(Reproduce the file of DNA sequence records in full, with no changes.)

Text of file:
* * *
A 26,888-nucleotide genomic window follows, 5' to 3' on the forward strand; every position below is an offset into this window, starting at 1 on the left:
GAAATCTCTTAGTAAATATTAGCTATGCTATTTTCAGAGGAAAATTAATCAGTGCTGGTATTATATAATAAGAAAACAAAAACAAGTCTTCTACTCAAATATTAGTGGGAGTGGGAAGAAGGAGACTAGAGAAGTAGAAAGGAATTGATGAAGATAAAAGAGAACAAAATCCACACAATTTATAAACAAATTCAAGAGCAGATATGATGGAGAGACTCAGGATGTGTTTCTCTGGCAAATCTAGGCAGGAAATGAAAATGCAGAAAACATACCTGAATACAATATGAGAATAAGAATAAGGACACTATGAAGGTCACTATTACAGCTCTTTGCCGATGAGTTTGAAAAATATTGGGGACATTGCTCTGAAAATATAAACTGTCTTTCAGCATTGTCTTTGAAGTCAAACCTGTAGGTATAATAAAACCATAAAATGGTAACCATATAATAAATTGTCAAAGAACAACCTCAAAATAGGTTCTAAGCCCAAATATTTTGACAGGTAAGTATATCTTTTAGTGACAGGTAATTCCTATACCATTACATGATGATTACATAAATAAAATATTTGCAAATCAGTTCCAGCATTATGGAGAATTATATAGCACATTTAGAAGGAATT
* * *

A 26,888-nucleotide genomic window follows, 5' to 3' on the forward strand; every position below is an offset into this window, starting at 1 on the left:
GAAATCTCTTAGTAAATATTAGCTATGCTATTTTCAGAGGAAAATTAATCAGTGCTGGTATTATATAATAAGAAAACAAAAACAAGTCTTCTACTCAAATATTAGTGGGAGTGGGAAGAAGGAGACTAGAGAAGTAGAAAGGAATTGATGAAGATAAAAGAGAACAAAATCCACACAATTTATAAACAAATTCAAGAGCAGATATGATGGAGAGACTCAGGATGTGTTTCTCTGGCAAATCTAGGCAGGAAATGAAAATGCAGAAAACATACCTGAATACAATATGAGAATAAGAATAAGGACACTATGAAGGTCACTATTACAGCTCTTTGCCGATGAGTTTGAAAAATATTGGGGACATTGCTCTGAAAATATAAACTGTCTTTCAGCATTGTCTTTGAAGTCAAACCTGTAGGTATAATAAAACCATAAAATGGTAACCATATAATAAATTGTCAAAGAACAACCTCAAAATAGGTTCTAAGCCCAAATATTTTGACAGGTAAGTATATCTTTTAGTGACAGGTAATTCCTATACCATTACATGATGATTACATAAATAAAATATTTGCAAATCAGTTCCAGCATTATGGAGAATTATATAGCACATTTAGAAGGAATT